Bill Emmott - International Author & Adviser


Uighurs Revolt Threatens Communist Party
Corriere della Sera - July 14th 2009

In most countries, a violent uprising by an ethnic minority which had to be suppressed by mobilising thousands of troops would be considered a sign of weakness for the regime, an indication of potential danger. Not in China. In that country, many things flout conventional analysis, and the riots by Muslim Uighurs last weekend in the far western province of Zinjiang which have now been successfully brought to a halt are no exception. The Communist Party regime in China emerges from this episode stronger, not weaker.

            This does not make the violence in Xinjiang unimportant. If suppressing it had been easy, if the riots had not been worrying, there would have been no need for China’s president, Hu Jintao, to fly home prematurely from the G8 summit in L’Aquila to take charge. Possibly, he may have decided to leave Italy early because he does not think the G8 summit is a vital meeting any more, now that the G20 exists and given that China is a full participant in that summit rather than just a dinner guest as at the G8. If that is what he thinks, he would be correct. More likely, though, he flew home in order to demonstrate to the Chinese people that he was taking the Xinjiang riots very seriously.

            Such a concern about Chinese public opinion represents a big change for the Communist Party, one that has been generated both by the country’s new affluence and by the spread of information technology. What is most notable, however, about the Uighur riots and Chinese public opinion is how successful the Communist Party has been in getting the Chinese public to support its harsh response. President Hu flew home to take charge of that harsh response and, in effect, to bask in the glow of public support for that policy.

            Like in Tibet in March 2008, when violent clashes threatened to disturb the preparations for the Olympic Games, the Chinese authorities have succeeded in persuading the majority of Chinese that the Uighur riots represent a threat to the stability and unity of the country, a threat posed by militant groups based abroad. As a result, China, and in particular the Han Chinese who make up more than 90% of the country’s population, is the victim of these disturbances, not the cause. Separatist troublemakers deserve harsh punishment. This week’s quite swift success in delivering that punishment will therefore strengthen the Communist Party.

            It would be quite different if the uprising were to have occurred in Shanghai or Beijing, as was the case 20 years ago when the Tiananmen Square massacre occurred. Then, Chinese would be fighting Chinese, challenging the Party and the regime itself. Xinjiang and Tibet, however, are more like colonies than ordinary provinces, even though both have been under Chinese control for most of the past two centuries. They are strategically important, since they represent vast borderlands with India, Afghanistan, Pakistan and Russia through which, in theory, China could be vulnerable to invasion. That is why China fought a border war against India in 1962 to take control of the small mountain area of Aksai Chin, which is now administered from Xinjiang.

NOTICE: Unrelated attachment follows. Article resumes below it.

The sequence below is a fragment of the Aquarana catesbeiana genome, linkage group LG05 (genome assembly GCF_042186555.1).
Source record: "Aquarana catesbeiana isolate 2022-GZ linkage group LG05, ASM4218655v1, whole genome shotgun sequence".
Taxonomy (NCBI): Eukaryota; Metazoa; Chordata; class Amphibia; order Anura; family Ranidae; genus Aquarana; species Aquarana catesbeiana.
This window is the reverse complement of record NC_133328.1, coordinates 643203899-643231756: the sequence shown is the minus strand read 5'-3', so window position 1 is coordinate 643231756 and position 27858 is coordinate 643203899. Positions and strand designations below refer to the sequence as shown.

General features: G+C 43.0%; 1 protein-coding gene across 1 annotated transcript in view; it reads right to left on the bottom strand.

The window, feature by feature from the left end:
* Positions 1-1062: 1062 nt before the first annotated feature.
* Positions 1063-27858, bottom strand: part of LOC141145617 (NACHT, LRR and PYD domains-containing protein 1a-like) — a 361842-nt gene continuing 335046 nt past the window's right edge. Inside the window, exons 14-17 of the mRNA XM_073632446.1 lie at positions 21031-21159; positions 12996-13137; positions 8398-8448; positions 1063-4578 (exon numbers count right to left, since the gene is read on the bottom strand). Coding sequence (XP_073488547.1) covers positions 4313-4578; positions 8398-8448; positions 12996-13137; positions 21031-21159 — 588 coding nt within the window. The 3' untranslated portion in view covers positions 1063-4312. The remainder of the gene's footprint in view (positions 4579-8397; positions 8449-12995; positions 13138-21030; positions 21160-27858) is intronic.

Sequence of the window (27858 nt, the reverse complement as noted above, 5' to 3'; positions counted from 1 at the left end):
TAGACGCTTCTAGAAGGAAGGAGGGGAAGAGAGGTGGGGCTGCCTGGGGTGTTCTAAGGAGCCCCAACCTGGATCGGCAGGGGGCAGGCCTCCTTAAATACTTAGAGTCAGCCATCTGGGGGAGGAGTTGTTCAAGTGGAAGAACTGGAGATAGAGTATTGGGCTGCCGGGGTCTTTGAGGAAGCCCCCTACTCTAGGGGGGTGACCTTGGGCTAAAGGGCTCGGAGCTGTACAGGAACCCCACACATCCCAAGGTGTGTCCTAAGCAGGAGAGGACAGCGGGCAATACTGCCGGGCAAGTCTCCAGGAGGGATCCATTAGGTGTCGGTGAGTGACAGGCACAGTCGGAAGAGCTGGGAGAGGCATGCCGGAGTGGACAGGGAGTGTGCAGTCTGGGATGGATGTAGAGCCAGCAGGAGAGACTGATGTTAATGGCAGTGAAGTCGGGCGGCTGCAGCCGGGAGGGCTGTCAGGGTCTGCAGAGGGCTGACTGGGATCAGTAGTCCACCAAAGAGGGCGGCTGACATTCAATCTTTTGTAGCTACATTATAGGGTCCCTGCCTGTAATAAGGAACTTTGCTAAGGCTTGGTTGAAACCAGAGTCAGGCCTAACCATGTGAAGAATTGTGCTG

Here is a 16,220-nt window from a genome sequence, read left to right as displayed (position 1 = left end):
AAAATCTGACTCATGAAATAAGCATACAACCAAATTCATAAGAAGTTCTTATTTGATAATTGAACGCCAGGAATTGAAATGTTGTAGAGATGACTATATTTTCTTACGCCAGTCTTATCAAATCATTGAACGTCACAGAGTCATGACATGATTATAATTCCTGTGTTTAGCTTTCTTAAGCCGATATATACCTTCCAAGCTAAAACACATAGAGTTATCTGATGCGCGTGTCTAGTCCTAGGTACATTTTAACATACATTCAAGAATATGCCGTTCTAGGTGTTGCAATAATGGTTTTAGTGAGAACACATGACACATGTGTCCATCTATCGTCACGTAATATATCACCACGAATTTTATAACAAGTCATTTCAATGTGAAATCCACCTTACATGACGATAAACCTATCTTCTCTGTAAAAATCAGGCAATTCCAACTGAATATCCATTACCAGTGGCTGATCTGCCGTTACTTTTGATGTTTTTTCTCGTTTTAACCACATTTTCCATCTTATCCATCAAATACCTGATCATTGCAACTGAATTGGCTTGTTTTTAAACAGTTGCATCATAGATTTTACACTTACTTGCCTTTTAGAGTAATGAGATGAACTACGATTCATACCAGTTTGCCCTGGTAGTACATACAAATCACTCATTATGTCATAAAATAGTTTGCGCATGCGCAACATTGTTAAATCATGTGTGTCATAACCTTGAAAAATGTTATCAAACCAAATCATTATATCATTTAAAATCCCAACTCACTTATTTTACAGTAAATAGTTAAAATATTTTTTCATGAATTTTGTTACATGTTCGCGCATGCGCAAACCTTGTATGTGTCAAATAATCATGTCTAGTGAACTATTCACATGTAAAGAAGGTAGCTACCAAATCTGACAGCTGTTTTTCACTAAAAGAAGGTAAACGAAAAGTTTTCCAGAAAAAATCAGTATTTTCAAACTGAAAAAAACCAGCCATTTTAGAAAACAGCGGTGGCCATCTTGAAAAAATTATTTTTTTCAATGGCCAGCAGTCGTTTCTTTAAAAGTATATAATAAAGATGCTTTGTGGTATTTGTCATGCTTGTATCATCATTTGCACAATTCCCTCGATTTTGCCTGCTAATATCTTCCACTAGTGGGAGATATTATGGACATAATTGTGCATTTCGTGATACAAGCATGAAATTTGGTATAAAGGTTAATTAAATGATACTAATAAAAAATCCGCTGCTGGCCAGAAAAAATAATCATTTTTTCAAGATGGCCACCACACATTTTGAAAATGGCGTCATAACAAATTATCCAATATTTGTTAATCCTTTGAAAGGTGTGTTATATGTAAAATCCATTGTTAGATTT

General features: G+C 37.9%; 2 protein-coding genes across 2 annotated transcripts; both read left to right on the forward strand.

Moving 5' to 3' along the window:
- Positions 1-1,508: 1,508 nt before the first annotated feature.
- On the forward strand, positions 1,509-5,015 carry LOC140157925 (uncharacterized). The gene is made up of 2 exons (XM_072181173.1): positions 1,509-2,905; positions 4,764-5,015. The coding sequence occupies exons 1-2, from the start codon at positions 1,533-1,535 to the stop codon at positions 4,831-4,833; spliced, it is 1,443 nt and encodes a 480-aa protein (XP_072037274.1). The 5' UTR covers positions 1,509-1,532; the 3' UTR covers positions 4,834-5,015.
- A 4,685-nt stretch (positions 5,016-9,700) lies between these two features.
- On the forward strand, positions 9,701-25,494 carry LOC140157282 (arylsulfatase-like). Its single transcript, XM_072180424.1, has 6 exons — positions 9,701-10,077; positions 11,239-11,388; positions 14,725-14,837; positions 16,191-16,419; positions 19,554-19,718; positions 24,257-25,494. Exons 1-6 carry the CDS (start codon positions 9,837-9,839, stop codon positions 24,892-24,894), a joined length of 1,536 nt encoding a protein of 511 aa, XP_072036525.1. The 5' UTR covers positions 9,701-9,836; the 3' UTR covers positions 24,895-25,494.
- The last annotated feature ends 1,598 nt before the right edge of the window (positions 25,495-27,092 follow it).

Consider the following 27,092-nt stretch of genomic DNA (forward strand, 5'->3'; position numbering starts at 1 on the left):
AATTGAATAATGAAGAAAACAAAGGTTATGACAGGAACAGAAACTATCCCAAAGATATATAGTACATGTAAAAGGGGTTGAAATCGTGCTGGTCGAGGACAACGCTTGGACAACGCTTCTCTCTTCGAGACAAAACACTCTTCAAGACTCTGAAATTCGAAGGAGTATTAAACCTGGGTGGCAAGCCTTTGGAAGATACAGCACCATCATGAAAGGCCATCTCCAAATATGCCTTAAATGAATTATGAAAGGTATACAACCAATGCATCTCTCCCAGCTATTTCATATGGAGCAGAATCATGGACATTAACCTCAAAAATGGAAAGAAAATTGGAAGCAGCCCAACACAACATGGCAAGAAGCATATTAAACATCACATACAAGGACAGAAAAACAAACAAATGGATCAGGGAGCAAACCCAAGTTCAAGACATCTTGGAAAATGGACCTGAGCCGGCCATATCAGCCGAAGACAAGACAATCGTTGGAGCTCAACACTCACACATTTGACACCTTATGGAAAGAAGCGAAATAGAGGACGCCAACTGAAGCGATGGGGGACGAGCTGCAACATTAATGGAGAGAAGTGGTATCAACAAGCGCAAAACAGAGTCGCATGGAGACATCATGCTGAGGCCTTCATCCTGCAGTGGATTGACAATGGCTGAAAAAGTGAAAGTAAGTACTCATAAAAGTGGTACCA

Physically and historically, Xinjiang and Tibet are part of China. Politically and psychologically, they are not. Rather, they are primitive lands populated by people who in Chinese eyes should be grateful for the stability, prosperity and opportunity that has been brought to them by Chinese rule. The uprisings show that many Uighurs, like many Tibetans, are ungrateful. As in many European colonies in the 19th and 20th centuries, such ungratefulness can certainly be punished and suppressed, for quite a long time.

            Eventually, China will pay a price for this suppression. In both Tibet and Xinjiang, a separate religious and cultural identity provides a natural and powerful rallying point for separatist movements. It is safe to predict that there will be more uprisings in both provinces, probably along with terrorist attacks in the main Chinese cities, during the coming decades. Such violence might be reduced if China were to change its policies and allow more freedom for the practice of Tibetan Buddhism and of Islam and thus a greater sense of true autonomy and respect. There is currently little prospect of such a change, but even if it were to occur it would be no guarantee of peace. A separatist desire, once it has been kindled, does not go away easily, as the British learned in Ireland and the Spanish are still learning in the Basque region.

            Nevertheless, let us be clear. China will suffer from terrorist violence in the future. But such violence is not a direct threat to Communist Party rule. The colony will not overthrow the coloniser. Only Chinese opposition to the Party would be capable of doing that.


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